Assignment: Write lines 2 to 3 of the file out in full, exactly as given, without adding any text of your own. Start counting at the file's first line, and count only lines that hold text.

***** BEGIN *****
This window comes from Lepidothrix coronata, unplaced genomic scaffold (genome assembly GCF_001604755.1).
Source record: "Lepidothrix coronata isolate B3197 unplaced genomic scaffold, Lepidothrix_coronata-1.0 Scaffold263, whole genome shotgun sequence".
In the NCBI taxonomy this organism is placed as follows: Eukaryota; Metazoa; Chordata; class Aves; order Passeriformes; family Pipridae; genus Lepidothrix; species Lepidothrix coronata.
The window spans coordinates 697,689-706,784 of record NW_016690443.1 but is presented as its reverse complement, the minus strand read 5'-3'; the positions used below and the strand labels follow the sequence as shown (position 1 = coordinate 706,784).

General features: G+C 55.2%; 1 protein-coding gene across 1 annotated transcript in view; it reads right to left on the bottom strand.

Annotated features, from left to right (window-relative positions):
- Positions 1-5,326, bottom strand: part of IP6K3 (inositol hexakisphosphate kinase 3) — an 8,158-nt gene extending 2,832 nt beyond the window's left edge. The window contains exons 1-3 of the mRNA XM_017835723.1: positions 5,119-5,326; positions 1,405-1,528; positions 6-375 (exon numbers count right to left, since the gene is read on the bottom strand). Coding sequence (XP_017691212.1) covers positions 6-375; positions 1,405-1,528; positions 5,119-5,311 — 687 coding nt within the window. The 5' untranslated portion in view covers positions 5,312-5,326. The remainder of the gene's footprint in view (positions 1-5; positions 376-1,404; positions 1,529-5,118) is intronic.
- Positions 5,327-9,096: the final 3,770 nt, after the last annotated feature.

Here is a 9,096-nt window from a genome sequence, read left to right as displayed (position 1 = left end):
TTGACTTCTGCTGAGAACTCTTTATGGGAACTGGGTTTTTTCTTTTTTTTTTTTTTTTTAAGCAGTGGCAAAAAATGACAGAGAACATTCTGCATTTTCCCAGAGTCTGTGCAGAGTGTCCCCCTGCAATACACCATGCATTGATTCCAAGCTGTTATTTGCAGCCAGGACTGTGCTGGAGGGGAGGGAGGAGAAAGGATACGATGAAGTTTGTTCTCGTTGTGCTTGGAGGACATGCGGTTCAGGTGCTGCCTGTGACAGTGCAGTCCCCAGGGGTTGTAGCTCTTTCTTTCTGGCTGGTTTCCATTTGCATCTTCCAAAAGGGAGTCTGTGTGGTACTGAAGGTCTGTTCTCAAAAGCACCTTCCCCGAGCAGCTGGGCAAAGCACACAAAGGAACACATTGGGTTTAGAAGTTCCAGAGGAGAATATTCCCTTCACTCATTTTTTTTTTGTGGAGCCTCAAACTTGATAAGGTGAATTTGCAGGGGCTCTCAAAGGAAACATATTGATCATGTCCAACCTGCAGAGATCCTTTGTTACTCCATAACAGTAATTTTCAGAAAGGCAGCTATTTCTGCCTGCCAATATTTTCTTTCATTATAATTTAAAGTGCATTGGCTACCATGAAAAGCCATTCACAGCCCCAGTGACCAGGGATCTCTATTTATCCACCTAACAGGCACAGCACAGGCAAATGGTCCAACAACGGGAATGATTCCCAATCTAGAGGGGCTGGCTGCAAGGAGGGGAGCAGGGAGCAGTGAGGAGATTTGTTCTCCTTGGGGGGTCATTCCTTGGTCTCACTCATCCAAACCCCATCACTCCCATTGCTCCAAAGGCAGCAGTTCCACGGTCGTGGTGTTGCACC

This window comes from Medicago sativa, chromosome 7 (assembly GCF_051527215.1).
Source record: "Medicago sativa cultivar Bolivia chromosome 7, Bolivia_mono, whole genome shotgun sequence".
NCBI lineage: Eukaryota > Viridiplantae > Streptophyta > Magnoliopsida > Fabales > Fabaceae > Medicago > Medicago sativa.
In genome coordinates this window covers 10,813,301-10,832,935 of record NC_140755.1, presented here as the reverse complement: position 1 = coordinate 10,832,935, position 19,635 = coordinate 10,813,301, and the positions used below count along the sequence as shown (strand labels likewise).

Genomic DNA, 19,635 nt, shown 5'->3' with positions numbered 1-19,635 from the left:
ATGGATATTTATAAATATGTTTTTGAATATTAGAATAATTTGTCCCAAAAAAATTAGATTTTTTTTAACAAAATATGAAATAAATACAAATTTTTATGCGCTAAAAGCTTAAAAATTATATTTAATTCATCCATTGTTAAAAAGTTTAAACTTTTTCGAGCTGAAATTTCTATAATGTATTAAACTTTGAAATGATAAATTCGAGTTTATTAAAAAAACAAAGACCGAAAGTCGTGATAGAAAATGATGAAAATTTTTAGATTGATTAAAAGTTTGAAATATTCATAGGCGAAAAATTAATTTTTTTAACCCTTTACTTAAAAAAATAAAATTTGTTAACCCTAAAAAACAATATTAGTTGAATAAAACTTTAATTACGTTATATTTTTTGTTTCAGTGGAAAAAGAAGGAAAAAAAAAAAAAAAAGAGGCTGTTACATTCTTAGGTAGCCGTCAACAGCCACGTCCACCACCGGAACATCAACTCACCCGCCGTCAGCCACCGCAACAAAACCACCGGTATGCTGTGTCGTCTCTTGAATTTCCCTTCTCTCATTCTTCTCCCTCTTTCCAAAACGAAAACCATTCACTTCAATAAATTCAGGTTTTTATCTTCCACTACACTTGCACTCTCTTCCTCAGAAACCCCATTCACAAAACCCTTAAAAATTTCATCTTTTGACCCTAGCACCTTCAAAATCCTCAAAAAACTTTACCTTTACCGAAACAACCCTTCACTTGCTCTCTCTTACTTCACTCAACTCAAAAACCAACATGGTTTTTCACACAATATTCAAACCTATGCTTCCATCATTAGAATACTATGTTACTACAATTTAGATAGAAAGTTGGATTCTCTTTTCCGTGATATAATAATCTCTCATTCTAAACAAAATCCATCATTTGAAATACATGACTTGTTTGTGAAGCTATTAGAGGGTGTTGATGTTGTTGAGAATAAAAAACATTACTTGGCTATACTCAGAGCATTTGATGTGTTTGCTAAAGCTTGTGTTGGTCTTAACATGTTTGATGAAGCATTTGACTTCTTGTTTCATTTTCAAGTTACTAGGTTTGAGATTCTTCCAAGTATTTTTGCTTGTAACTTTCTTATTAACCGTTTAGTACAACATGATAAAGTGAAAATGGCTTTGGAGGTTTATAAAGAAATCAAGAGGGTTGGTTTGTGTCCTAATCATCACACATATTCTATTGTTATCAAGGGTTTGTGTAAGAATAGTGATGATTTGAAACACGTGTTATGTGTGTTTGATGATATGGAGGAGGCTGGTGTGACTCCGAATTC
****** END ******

Source record: "Lepidothrix coronata isolate B3197 unplaced genomic scaffold, Lepidothrix_coronata-1.0 Scaffold263, whole genome shotgun sequence".
In the NCBI taxonomy this organism is placed as follows: Eukaryota; Metazoa; Chordata; class Aves; order Passeriformes; family Pipridae; genus Lepidothrix; species Lepidothrix coronata.